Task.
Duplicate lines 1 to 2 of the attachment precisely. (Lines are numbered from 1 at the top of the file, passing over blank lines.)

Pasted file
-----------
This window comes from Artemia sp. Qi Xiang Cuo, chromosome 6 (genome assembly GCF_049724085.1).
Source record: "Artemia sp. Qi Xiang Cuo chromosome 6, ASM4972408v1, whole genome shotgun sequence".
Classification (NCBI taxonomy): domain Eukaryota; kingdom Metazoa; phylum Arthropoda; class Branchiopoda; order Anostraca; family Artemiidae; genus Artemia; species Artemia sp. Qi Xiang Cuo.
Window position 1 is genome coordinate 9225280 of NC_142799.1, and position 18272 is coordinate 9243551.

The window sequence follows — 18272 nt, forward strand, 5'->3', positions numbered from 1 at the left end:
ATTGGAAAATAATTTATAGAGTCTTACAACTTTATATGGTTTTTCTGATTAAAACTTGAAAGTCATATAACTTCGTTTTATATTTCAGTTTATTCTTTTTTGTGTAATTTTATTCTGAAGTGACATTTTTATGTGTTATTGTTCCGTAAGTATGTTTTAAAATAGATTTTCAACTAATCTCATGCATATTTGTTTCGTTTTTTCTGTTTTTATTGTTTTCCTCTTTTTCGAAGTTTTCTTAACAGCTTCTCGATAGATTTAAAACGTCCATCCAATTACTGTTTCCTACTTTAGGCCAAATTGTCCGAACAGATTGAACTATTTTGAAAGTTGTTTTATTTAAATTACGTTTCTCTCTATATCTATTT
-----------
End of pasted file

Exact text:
This window comes from Artemia sp. Qi Xiang Cuo, chromosome 6 (genome assembly GCF_049724085.1).
Source record: "Artemia sp. Qi Xiang Cuo chromosome 6, ASM4972408v1, whole genome shotgun sequence".